Qatar warned that governments’ energy-transition policies will discourage investment in fossil fuels and lead to scarcities of natural gas in the coming decade, including in Europe.
“There’s going to be a big shortage in gas in the future, predominantly because of the energy-transition push that we’d say is very aggressive,” Saad al-Kaabi, Qatar’s energy minister, said at the Qatar Economic Forum in Doha on Tuesday. “Economic stability and environmental responsibility are not mutually exclusive. You have to have both.”
His comments were echoed on the same panel by his Saudi counterpart, Prince Abdulaziz bin Salman, who said policy makers in the UK and elsewhere had “blinkers” on. They are overly optimistic about how quickly oil and gas can be phased out and replaced by renewables and cleaner energy, he said.
Gas prices have slumped this year and in Europe are less than one-tenth of their peak last year, when the continent reeled from Russia’s invasion of Ukraine and decision to cut supplies to nations such as Germany.
Much of the fall in prices was down to a warm winter in the northern hemisphere and weak growth in China while it was under strict Covid-19 lockdowns.
“The only thing that saved humanity and Europe this year was a warm winter and the slowdown in the economy worldwide,” said al-Kaabi. “If the economy comes back in 2024, the worst is yet to come.”
North Field Demand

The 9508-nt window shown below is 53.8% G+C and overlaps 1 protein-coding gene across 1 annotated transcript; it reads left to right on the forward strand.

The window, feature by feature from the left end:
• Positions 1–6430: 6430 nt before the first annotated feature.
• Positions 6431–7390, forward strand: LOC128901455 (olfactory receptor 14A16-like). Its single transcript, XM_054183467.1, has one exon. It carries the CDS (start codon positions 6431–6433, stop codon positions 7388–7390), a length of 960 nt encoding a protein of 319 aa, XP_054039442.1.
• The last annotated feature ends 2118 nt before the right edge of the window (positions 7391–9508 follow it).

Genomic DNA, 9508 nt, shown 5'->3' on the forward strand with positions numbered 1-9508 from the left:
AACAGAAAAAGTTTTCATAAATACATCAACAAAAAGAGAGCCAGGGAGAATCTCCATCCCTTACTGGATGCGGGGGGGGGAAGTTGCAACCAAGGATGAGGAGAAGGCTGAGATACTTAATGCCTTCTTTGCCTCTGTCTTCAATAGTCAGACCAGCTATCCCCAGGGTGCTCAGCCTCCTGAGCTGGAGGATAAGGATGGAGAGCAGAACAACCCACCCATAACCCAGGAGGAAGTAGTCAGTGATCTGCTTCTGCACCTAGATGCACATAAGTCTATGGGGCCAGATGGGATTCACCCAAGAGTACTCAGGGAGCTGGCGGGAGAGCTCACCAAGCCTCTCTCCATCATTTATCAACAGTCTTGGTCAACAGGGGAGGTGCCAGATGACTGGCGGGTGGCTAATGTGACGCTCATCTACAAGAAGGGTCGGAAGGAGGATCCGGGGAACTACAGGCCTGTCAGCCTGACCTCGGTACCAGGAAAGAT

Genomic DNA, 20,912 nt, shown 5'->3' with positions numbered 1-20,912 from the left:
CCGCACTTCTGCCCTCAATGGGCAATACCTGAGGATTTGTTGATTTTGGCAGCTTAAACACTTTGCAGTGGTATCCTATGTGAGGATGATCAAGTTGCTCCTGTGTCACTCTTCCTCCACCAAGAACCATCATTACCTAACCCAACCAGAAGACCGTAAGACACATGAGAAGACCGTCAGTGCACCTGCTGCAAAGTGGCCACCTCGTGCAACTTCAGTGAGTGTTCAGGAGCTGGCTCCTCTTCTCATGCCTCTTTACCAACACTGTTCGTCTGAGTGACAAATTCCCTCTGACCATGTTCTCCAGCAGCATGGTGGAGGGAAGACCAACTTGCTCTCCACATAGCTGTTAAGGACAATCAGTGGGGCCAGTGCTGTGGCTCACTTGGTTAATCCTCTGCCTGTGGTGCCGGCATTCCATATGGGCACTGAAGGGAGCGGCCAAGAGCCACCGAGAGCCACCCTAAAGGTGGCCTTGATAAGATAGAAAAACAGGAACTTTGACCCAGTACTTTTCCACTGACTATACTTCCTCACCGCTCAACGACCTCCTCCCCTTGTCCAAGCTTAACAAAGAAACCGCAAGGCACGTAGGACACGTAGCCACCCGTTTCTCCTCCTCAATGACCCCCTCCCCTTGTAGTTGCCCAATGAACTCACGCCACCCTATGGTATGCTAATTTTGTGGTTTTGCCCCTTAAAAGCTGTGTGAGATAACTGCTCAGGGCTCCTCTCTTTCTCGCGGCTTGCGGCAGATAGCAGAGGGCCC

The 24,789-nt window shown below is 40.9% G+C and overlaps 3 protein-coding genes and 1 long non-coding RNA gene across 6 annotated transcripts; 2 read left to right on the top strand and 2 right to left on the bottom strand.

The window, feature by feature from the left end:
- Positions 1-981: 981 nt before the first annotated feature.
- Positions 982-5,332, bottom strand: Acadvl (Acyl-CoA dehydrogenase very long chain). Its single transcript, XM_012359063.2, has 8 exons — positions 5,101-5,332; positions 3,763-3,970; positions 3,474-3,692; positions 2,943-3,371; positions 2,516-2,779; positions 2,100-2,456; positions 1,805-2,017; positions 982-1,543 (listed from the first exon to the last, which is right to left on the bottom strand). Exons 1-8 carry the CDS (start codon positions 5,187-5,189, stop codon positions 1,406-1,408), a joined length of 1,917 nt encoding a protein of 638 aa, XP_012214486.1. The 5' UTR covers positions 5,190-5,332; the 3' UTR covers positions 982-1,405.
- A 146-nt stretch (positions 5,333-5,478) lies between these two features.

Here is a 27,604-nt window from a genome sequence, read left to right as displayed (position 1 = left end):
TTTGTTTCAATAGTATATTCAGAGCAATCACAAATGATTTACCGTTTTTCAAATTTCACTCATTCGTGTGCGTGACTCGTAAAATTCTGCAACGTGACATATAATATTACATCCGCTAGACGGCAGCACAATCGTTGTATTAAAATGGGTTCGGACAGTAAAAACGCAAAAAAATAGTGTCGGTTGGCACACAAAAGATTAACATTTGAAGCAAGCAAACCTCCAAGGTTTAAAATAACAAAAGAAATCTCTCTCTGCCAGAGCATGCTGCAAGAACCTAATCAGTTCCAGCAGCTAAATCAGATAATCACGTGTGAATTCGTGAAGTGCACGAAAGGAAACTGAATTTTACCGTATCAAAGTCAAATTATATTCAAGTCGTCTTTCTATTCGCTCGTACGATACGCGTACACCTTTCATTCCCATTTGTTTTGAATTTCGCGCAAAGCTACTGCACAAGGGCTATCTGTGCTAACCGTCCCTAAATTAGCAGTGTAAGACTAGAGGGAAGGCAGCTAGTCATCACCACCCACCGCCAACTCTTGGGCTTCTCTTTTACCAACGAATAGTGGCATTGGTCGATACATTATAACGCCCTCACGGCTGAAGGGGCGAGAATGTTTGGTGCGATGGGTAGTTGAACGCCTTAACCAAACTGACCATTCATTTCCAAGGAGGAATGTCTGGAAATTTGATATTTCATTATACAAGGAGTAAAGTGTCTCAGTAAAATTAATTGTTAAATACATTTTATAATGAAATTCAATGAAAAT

Qatar is one of the world’s biggest producers of liquefied natural gas. Unlike many other gas-rich nations, it’s investing tens of billions of dollars to boost its capacity to 126 million tons a year by 2027, from around 77 million.
Demand for gas from the expansion projects — called North Field East and North Field South — is “very big,” al-Kaabi said. “We are lining up people to negotiate with. We’re so busy.”
The country, in November, signed a landmark $60 billion agreement to supply China’s Sinopec with LNG from the projects from 2026. It’s also signed a deal to send shipments to Germany, though it is yet to agree contracts for most of the extra gas.
Qatar may look to boost its capacity beyond 126 million tons a year, but hasn’t made a decision yet.
“When it’s the right time and technically we can do it, we’ll definitely do more,” the minister said.
The government of the State of Qatar is the underwriter of the Qatar Economic Forum, Powered by Bloomberg.
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